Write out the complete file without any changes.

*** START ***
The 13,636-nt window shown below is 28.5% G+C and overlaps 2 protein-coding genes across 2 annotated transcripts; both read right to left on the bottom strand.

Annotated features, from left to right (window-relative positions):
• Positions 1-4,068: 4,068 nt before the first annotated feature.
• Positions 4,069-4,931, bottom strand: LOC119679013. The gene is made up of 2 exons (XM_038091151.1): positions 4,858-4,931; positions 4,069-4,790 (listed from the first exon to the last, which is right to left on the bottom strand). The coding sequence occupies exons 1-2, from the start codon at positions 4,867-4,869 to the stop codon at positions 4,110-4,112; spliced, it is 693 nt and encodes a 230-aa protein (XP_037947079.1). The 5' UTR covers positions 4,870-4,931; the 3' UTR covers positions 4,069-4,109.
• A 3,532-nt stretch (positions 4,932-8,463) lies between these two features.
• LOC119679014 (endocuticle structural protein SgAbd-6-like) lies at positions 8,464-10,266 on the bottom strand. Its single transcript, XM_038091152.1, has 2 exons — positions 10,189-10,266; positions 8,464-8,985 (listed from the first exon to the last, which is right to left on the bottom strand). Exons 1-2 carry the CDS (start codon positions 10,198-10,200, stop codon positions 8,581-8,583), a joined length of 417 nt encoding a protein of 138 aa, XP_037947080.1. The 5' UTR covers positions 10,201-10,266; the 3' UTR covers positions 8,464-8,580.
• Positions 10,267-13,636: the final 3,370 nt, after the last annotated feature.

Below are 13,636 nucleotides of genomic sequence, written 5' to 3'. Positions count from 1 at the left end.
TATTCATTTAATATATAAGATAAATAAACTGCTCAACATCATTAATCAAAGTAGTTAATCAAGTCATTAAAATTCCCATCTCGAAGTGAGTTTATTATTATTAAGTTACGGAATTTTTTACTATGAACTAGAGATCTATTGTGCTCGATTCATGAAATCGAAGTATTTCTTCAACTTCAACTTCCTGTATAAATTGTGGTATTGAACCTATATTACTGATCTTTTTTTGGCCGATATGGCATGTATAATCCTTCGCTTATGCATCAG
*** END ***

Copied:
The 13,636-nt window shown below is 28.5% G+C and overlaps 2 protein-coding genes across 2 annotated transcripts; both read right to left on the bottom strand.

Annotated features, from left to right (window-relative positions):
• Positions 1-4,068: 4,068 nt before the first annotated feature.
• Positions 4,069-4,931, bottom strand: LOC119679013. The gene is made up of 2 exons (XM_038091151.1): positions 4,858-4,931; positions 4,069-4,790 (listed from the first exon to the last, which is right to left on the bottom strand). The coding sequence occupies exons 1-2, from the start codon at positions 4,867-4,869 to the stop codon at positions 4,110-4,112; spliced, it is 693 nt and encodes a 230-aa protein (XP_037947079.1). The 5' UTR covers positions 4,870-4,931; the 3' UTR covers positions 4,069-4,109.
• A 3,532-nt stretch (positions 4,932-8,463) lies between these two features.
• LOC119679014 (endocuticle structural protein SgAbd-6-like) lies at positions 8,464-10,266 on the bottom strand. Its single transcript, XM_038091152.1, has 2 exons — positions 10,189-10,266; positions 8,464-8,985 (listed from the first exon to the last, which is right to left on the bottom strand). Exons 1-2 carry the CDS (start codon positions 10,198-10,200, stop codon positions 8,581-8,583), a joined length of 417 nt encoding a protein of 138 aa, XP_037947080.1. The 5' UTR covers positions 10,201-10,266; the 3' UTR covers positions 8,464-8,580.
• Positions 10,267-13,636: the final 3,370 nt, after the last annotated feature.

Below are 13,636 nucleotides of genomic sequence, written 5' to 3'. Positions count from 1 at the left end.
TATTCATTTAATATATAAGATAAATAAACTGCTCAACATCATTAATCAAAGTAGTTAATCAAGTCATTAAAATTCCCATCTCGAAGTGAGTTTATTATTATTAAGTTACGGAATTTTTTACTATGAACTAGAGATCTATTGTGCTCGATTCATGAAATCGAAGTATTTCTTCAACTTCAACTTCCTGTATAAATTGTGGTATTGAACCTATATTACTGATCTTTTTTTGGCCGATATGGCATGTATAATCCTTCGCTTATGCATCAG